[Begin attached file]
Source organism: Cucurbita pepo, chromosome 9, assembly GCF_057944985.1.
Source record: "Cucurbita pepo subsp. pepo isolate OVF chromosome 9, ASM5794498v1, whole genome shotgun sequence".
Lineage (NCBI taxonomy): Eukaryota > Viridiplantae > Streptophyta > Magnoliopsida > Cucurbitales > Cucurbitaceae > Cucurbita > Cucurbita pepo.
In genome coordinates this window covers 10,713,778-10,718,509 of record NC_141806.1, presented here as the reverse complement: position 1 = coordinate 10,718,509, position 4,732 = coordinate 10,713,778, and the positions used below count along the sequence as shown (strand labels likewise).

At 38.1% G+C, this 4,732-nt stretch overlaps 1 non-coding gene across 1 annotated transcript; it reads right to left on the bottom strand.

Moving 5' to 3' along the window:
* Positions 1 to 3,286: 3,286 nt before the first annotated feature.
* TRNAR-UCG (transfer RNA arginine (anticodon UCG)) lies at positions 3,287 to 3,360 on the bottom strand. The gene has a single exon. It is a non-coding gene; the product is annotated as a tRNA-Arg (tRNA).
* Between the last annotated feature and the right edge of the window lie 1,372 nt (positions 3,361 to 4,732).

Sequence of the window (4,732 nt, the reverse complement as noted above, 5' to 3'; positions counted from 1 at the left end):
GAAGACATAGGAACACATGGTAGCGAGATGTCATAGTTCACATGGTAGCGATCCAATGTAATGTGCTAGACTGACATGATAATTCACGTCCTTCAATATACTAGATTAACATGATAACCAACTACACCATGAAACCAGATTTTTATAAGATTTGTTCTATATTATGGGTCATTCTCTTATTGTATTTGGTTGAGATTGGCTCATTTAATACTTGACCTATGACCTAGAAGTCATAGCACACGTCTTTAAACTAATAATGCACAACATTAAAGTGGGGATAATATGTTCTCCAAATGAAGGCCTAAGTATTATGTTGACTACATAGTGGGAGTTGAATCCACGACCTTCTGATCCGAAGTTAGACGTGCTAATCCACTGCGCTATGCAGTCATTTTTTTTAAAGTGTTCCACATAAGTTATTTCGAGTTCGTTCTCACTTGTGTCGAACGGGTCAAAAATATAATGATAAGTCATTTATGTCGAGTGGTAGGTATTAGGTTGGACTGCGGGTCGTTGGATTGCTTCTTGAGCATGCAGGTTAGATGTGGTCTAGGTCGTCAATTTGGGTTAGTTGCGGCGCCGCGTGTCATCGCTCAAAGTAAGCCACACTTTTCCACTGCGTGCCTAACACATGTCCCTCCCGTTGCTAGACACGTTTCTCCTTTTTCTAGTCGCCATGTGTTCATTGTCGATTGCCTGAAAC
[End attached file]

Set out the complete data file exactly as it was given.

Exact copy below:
Source organism: Cucurbita pepo, chromosome 9, assembly GCF_057944985.1.
Source record: "Cucurbita pepo subsp. pepo isolate OVF chromosome 9, ASM5794498v1, whole genome shotgun sequence".
Lineage (NCBI taxonomy): Eukaryota > Viridiplantae > Streptophyta > Magnoliopsida > Cucurbitales > Cucurbitaceae > Cucurbita > Cucurbita pepo.
In genome coordinates this window covers 10,713,778-10,718,509 of record NC_141806.1, presented here as the reverse complement: position 1 = coordinate 10,718,509, position 4,732 = coordinate 10,713,778, and the positions used below count along the sequence as shown (strand labels likewise).

At 38.1% G+C, this 4,732-nt stretch overlaps 1 non-coding gene across 1 annotated transcript; it reads right to left on the bottom strand.

Moving 5' to 3' along the window:
* Positions 1 to 3,286: 3,286 nt before the first annotated feature.
* TRNAR-UCG (transfer RNA arginine (anticodon UCG)) lies at positions 3,287 to 3,360 on the bottom strand. The gene has a single exon. It is a non-coding gene; the product is annotated as a tRNA-Arg (tRNA).
* Between the last annotated feature and the right edge of the window lie 1,372 nt (positions 3,361 to 4,732).

Sequence of the window (4,732 nt, the reverse complement as noted above, 5' to 3'; positions counted from 1 at the left end):
GAAGACATAGGAACACATGGTAGCGAGATGTCATAGTTCACATGGTAGCGATCCAATGTAATGTGCTAGACTGACATGATAATTCACGTCCTTCAATATACTAGATTAACATGATAACCAACTACACCATGAAACCAGATTTTTATAAGATTTGTTCTATATTATGGGTCATTCTCTTATTGTATTTGGTTGAGATTGGCTCATTTAATACTTGACCTATGACCTAGAAGTCATAGCACACGTCTTTAAACTAATAATGCACAACATTAAAGTGGGGATAATATGTTCTCCAAATGAAGGCCTAAGTATTATGTTGACTACATAGTGGGAGTTGAATCCACGACCTTCTGATCCGAAGTTAGACGTGCTAATCCACTGCGCTATGCAGTCATTTTTTTTAAAGTGTTCCACATAAGTTATTTCGAGTTCGTTCTCACTTGTGTCGAACGGGTCAAAAATATAATGATAAGTCATTTATGTCGAGTGGTAGGTATTAGGTTGGACTGCGGGTCGTTGGATTGCTTCTTGAGCATGCAGGTTAGATGTGGTCTAGGTCGTCAATTTGGGTTAGTTGCGGCGCCGCGTGTCATCGCTCAAAGTAAGCCACACTTTTCCACTGCGTGCCTAACACATGTCCCTCCCGTTGCTAGACACGTTTCTCCTTTTTCTAGTCGCCATGTGTTCATTGTCGATTGCCTGAAAC